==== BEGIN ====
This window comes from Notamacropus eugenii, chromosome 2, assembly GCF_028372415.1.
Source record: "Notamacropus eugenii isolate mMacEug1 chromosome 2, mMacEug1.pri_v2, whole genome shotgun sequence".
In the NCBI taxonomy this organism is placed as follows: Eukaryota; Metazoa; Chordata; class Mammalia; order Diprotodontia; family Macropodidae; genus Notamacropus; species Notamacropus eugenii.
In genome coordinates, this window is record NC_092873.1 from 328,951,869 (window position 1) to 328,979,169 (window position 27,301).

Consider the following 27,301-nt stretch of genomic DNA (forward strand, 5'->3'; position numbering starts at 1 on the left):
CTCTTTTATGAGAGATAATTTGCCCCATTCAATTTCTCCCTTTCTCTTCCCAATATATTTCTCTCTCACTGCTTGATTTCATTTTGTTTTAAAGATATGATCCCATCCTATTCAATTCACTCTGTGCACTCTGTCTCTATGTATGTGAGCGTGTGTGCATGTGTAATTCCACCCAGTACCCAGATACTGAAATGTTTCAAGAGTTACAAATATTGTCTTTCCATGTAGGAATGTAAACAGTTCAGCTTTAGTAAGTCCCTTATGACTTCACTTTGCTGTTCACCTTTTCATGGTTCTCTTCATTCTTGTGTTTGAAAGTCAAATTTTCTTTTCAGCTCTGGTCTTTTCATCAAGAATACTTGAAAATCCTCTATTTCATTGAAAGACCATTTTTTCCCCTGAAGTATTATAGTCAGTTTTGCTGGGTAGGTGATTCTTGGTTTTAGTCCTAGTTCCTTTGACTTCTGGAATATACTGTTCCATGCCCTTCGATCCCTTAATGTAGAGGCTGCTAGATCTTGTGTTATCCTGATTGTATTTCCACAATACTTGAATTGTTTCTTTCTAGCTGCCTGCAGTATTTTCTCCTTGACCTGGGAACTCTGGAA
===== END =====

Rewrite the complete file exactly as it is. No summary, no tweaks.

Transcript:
This window comes from Notamacropus eugenii, chromosome 2, assembly GCF_028372415.1.
Source record: "Notamacropus eugenii isolate mMacEug1 chromosome 2, mMacEug1.pri_v2, whole genome shotgun sequence".
In the NCBI taxonomy this organism is placed as follows: Eukaryota; Metazoa; Chordata; class Mammalia; order Diprotodontia; family Macropodidae; genus Notamacropus; species Notamacropus eugenii.
In genome coordinates, this window is record NC_092873.1 from 328,951,869 (window position 1) to 328,979,169 (window position 27,301).

Consider the following 27,301-nt stretch of genomic DNA (forward strand, 5'->3'; position numbering starts at 1 on the left):
CTCTTTTATGAGAGATAATTTGCCCCATTCAATTTCTCCCTTTCTCTTCCCAATATATTTCTCTCTCACTGCTTGATTTCATTTTGTTTTAAAGATATGATCCCATCCTATTCAATTCACTCTGTGCACTCTGTCTCTATGTATGTGAGCGTGTGTGCATGTGTAATTCCACCCAGTACCCAGATACTGAAATGTTTCAAGAGTTACAAATATTGTCTTTCCATGTAGGAATGTAAACAGTTCAGCTTTAGTAAGTCCCTTATGACTTCACTTTGCTGTTCACCTTTTCATGGTTCTCTTCATTCTTGTGTTTGAAAGTCAAATTTTCTTTTCAGCTCTGGTCTTTTCATCAAGAATACTTGAAAATCCTCTATTTCATTGAAAGACCATTTTTTCCCCTGAAGTATTATAGTCAGTTTTGCTGGGTAGGTGATTCTTGGTTTTAGTCCTAGTTCCTTTGACTTCTGGAATATACTGTTCCATGCCCTTCGATCCCTTAATGTAGAGGCTGCTAGATCTTGTGTTATCCTGATTGTATTTCCACAATACTTGAATTGTTTCTTTCTAGCTGCCTGCAGTATTTTCTCCTTGACCTGGGAACTCTGGAA